Pale Green Pinion Moth Hugh D. McGuinness

Pale Green Pinion Moth
Hugh D. McGuinness

Insecta (Insects)
Noctuidae (Owlet Moths)
State Protection
Not Listed
Not listed or protected by New York State.
Federal Protection
Not Listed
State Conservation Status Rank
Critically Imperiled in New York - Especially vulnerable to disappearing from New York due to extreme rarity or other factors; typically 5 or fewer populations or locations in New York, very few individuals, very restricted range, very few remaining acres (or miles of stream), and/or very steep declines.
Global Conservation Status Rank
Secure globally - Common in the world; widespread and abundant (but may be rare in some parts of its range).


Did you know?

Latin names for species are often very descriptive. For this species "Litho" means stone and "phane" means to resemble. The second part of the name breaks down into "viridi" meaning green and "pallens" meaning pale. Thus, the name translates to "resembles pale green stone."

State Ranking Justification

This species is very rare in New York State. It is restricted to Long Island, where a single occurrence is documented at the dwarf pine barrens.

Short-term Trends

The status and trend for this species is unknown for New York State. Only one individual has been documented on one occasion in the dwarf pine barrens of Long Island. There have been a few additional undocumented sightings of this species at other locations on Long Island.

Long-term Trends

The long-term trend for this species is unknown. The 2005 collection from the dwarf pine barrens of Long Island remains the only documented occurrence in New York State.

Conservation and Management


The threats to this species on Long Island are uncertain. It has been documented in the dwarf pine barrens of Long Island where fire is necessary to maintain the habitat type. However, the Pale Green Pinion Moth occurs in other wooded habitats on Long Island, and it is thus not a barrens specialist (McGuinness 2006). Elimination and fragmentation of habitat by commercial and residential development are the most significant threats to this species.

Conservation Strategies and Management Practices

Areas where this species has been found need to be evaluated to avoid additional encroachment or fragmentation by development.

Research Needs

Additional inventory is needed on Long Island. The moth flies in late October to early November and in the early spring before the red maple trees flower. Baiting is the best inventory technique (McGuinness 2006). It is alleged that the habitat is coastal plain woodlands including pine barrens, cedar swamps, hardwood swamps, and mesic woods. It is often found near stands of Ilex opaca (American holly) or Ilex glabra (inkberry) (D. Schweitzer, personal communication).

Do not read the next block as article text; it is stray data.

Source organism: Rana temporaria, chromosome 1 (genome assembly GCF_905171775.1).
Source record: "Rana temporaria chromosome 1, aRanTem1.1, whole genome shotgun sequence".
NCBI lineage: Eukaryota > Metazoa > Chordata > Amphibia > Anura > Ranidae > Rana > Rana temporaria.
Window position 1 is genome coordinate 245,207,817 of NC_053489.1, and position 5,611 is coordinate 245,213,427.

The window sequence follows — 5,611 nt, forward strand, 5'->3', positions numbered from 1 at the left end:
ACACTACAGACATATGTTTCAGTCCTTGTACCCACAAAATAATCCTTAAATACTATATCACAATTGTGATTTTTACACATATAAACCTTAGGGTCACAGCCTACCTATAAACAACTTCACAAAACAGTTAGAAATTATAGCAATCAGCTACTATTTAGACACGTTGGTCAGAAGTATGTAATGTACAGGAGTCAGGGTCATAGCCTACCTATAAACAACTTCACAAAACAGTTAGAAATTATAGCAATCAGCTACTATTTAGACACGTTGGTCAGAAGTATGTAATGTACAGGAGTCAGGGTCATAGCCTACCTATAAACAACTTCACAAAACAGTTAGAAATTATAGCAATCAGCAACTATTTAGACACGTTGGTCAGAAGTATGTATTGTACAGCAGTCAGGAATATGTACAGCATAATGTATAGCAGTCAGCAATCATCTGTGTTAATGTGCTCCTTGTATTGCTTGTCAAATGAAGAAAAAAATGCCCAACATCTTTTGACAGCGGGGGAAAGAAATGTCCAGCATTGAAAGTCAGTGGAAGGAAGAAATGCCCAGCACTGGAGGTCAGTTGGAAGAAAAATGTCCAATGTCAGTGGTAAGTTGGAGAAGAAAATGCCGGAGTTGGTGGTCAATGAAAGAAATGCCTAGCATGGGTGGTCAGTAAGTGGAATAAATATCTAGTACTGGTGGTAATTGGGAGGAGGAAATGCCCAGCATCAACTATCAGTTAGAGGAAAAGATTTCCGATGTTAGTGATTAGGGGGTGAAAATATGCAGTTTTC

In New York State, the Pale Green Pinion Moth is found only on Long Island with the only documented occurrence for this species in the dwarf pine barrens. This species, however, is more of a generalist occupying many different habitats in the coastal plain including cedar swamps, hardwood swamps, shrub swamps, woodlands, and forests (Wagner 2005).

Associated Ecological Communities

  • Coastal oak-holly forest* (guide)
    A semi-deciduous to mixed deciduous-evergreen broadleaf forest that occurs on somewhat moist and moderately well drained silt and sandy loams in low areas on morainal plateaus. In New York State this forest is best developed on the narrow peninsulas of eastern Long Island. The trees are usually not stunted, and are removed from the pruning effects of severe salt spray. The dominant canopy trees are black oak, black gum, red maple, and American beech. American holly is abundant in the subcanopy and tall shrub layers. * probable association but not confirmed.
  • Coastal plain Atlantic white cedar swamp* (guide)
    A swamp that occurs on organic soils along streams and in poorly drained depressions of the coastal plain. Atlantic white cedar makes up over 50% of the canopy cover. In mixed stands in New York, red maple is the codominant tree. * probable association but not confirmed.
  • Dwarf pine plains (guide)
    A woodland community dominated by dwarf individuals of pitch pine and scrub oak that occurs on nearly level outwash sand and gravel plains in eastern Long Island. The soils are infertile, coarse textured sands that are excessively well-drained.
  • Shrub swamp* (guide)